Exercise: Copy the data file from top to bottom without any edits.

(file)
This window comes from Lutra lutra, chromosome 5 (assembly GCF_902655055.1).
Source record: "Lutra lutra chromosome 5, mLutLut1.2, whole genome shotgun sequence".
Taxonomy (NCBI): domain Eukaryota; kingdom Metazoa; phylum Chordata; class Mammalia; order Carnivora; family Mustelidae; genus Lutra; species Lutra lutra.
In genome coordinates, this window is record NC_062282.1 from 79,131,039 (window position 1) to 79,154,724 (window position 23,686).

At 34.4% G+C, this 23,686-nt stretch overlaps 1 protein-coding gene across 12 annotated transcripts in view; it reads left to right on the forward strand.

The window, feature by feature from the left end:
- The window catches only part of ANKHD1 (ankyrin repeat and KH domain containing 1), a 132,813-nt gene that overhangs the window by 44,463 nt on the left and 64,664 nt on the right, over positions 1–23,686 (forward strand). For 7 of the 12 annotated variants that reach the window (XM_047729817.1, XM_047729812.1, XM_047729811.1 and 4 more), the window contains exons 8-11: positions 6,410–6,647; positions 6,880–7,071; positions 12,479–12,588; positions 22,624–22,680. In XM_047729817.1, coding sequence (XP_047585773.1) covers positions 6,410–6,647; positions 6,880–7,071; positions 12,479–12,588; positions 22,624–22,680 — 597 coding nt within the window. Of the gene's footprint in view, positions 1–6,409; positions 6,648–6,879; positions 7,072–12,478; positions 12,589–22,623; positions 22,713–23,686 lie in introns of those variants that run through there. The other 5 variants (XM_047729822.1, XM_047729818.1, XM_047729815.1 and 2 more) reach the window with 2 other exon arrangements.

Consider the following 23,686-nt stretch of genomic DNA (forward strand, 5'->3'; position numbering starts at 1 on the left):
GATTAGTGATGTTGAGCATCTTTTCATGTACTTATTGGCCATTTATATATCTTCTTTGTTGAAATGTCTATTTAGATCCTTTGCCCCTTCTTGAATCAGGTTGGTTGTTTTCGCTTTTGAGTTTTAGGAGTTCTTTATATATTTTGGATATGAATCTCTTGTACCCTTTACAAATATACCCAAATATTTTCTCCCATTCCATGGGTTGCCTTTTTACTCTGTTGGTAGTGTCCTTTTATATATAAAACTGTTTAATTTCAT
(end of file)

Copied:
This window comes from Lutra lutra, chromosome 5 (assembly GCF_902655055.1).
Source record: "Lutra lutra chromosome 5, mLutLut1.2, whole genome shotgun sequence".
Taxonomy (NCBI): domain Eukaryota; kingdom Metazoa; phylum Chordata; class Mammalia; order Carnivora; family Mustelidae; genus Lutra; species Lutra lutra.
In genome coordinates, this window is record NC_062282.1 from 79,131,039 (window position 1) to 79,154,724 (window position 23,686).

At 34.4% G+C, this 23,686-nt stretch overlaps 1 protein-coding gene across 12 annotated transcripts in view; it reads left to right on the forward strand.

The window, feature by feature from the left end:
- The window catches only part of ANKHD1 (ankyrin repeat and KH domain containing 1), a 132,813-nt gene that overhangs the window by 44,463 nt on the left and 64,664 nt on the right, over positions 1–23,686 (forward strand). For 7 of the 12 annotated variants that reach the window (XM_047729817.1, XM_047729812.1, XM_047729811.1 and 4 more), the window contains exons 8-11: positions 6,410–6,647; positions 6,880–7,071; positions 12,479–12,588; positions 22,624–22,680. In XM_047729817.1, coding sequence (XP_047585773.1) covers positions 6,410–6,647; positions 6,880–7,071; positions 12,479–12,588; positions 22,624–22,680 — 597 coding nt within the window. Of the gene's footprint in view, positions 1–6,409; positions 6,648–6,879; positions 7,072–12,478; positions 12,589–22,623; positions 22,713–23,686 lie in introns of those variants that run through there. The other 5 variants (XM_047729822.1, XM_047729818.1, XM_047729815.1 and 2 more) reach the window with 2 other exon arrangements.

Consider the following 23,686-nt stretch of genomic DNA (forward strand, 5'->3'; position numbering starts at 1 on the left):
GATTAGTGATGTTGAGCATCTTTTCATGTACTTATTGGCCATTTATATATCTTCTTTGTTGAAATGTCTATTTAGATCCTTTGCCCCTTCTTGAATCAGGTTGGTTGTTTTCGCTTTTGAGTTTTAGGAGTTCTTTATATATTTTGGATATGAATCTCTTGTACCCTTTACAAATATACCCAAATATTTTCTCCCATTCCATGGGTTGCCTTTTTACTCTGTTGGTAGTGTCCTTTTATATATAAAACTGTTTAATTTCAT